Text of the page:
I am currently a graduate student working in Dr. Carolyn Lawrence Dill's lab on building tools to automate the process of converting biological text data into computable formats. This research overlaps with areas of machine learning, natural language processing, and biological ontologies.
I obtained my BS in Biochemistry at North Central College in Naperville, IL. Upper-level courses that I took for this degree included Biochemistry, Microbiology, and Molecular Biology topics. In addition to majoring in Biochemistry, I also minored in Computer Science and Bioinformatics, learning how to program in Java and Python, and taking courses on algorithms, data structures, and discrete math. I worked as a software engineering intern at Informatica in Naperville, IL for one summer, working primarily in Java.
Additionally, I participated in an undergraduate summer research program in the department of Microbiology and Immunology at Loyola University in Maywood, IL, working with Dr. Richard Schultz. We investigated the regulatory role of isomerization of a linker-region proline in the E. coli transcription factor RcsB.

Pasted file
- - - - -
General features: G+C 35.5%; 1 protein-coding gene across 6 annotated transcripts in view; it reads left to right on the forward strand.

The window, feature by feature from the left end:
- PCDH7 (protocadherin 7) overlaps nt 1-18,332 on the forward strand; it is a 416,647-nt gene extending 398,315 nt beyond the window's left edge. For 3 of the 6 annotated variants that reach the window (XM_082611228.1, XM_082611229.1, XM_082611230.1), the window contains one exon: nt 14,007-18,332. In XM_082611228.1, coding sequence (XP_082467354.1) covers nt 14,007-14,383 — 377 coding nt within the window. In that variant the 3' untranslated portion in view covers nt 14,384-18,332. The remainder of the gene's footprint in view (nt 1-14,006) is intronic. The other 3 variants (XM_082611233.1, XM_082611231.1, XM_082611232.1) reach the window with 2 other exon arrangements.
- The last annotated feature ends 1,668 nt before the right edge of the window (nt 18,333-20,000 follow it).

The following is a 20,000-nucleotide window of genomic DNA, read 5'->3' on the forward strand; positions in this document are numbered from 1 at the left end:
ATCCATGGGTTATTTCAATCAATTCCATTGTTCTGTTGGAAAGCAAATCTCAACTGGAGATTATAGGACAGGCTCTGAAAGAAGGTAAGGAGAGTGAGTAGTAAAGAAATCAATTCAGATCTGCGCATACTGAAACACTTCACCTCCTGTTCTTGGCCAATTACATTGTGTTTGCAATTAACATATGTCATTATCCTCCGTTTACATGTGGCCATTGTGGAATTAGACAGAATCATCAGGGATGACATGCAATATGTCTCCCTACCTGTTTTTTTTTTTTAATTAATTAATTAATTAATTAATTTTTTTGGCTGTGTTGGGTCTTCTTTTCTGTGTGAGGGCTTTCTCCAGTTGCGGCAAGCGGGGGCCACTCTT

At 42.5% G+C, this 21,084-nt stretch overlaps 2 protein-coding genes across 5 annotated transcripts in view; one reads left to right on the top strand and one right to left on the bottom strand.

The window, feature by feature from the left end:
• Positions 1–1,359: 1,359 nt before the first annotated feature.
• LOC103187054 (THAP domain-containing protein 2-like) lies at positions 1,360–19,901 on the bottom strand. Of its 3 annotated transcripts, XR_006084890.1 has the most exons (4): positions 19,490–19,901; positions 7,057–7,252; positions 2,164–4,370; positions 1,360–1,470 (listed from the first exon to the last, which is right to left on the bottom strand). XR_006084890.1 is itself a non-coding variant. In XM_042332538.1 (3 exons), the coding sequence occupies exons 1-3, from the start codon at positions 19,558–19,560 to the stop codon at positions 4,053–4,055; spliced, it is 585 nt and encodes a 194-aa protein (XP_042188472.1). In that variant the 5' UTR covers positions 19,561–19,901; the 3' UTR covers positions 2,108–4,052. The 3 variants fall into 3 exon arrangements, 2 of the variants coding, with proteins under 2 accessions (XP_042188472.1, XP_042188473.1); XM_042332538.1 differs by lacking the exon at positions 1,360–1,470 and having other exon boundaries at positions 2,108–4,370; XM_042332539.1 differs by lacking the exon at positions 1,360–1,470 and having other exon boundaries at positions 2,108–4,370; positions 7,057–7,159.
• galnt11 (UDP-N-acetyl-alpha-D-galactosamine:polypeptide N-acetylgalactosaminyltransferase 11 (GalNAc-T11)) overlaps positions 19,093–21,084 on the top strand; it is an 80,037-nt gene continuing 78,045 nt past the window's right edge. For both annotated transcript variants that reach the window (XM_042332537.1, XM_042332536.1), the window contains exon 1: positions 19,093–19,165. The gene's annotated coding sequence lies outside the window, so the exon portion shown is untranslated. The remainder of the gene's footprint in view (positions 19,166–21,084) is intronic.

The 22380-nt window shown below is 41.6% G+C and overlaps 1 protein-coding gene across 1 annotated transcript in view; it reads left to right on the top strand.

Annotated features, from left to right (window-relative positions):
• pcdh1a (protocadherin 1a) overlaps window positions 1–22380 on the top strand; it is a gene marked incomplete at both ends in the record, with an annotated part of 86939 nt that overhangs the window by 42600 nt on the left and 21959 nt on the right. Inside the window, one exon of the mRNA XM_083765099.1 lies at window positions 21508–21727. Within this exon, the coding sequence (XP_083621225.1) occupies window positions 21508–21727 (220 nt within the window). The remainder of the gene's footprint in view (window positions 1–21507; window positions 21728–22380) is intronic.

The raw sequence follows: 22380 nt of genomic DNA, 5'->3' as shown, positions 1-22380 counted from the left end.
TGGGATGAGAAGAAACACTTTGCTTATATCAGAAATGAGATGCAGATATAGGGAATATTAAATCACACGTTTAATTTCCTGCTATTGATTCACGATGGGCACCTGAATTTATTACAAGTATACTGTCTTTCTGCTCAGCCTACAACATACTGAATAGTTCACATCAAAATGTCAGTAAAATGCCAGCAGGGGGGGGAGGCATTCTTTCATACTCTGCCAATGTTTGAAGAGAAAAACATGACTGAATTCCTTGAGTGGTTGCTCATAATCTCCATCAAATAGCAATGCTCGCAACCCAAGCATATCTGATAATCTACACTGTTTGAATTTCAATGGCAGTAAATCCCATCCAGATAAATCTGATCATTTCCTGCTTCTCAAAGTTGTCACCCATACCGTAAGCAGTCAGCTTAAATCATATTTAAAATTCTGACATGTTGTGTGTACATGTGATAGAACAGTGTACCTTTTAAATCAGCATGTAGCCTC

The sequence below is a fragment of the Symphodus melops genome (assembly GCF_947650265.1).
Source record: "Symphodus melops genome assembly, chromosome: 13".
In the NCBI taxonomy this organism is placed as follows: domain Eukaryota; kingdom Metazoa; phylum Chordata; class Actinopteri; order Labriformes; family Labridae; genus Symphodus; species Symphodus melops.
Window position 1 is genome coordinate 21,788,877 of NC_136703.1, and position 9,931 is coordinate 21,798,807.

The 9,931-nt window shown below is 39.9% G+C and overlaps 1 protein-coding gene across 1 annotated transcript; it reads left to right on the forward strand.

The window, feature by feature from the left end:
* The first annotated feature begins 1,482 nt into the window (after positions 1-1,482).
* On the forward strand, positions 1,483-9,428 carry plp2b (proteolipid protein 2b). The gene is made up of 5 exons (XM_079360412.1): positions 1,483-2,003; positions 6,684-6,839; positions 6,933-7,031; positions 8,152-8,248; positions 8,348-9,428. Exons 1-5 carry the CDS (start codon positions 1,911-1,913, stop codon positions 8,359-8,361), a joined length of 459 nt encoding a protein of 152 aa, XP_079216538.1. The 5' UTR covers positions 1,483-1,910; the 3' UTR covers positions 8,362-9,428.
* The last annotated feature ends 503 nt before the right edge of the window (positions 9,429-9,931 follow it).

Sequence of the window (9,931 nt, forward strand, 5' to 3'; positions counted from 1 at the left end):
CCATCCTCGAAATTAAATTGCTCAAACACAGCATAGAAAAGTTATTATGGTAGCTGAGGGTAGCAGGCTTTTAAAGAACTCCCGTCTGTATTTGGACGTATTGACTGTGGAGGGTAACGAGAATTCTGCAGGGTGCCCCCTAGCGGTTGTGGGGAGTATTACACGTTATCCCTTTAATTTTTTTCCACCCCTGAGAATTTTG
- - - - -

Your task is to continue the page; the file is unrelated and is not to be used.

As a separate research project, I also completed an honors thesis at North Central College working with Dr. Caroline St. Clair and Dr. Jonathan Visick. My aim for this thesis was to create a computational method for predicting proteins’ susceptibility to isoaspartyl formation given only their amino-acid sequence. My work on this project consisted of collecting a training set of proteins in which isoaspartyl formation has been experimentally observed, and developing an algorithm to predict susceptibility of new proteins based off these data.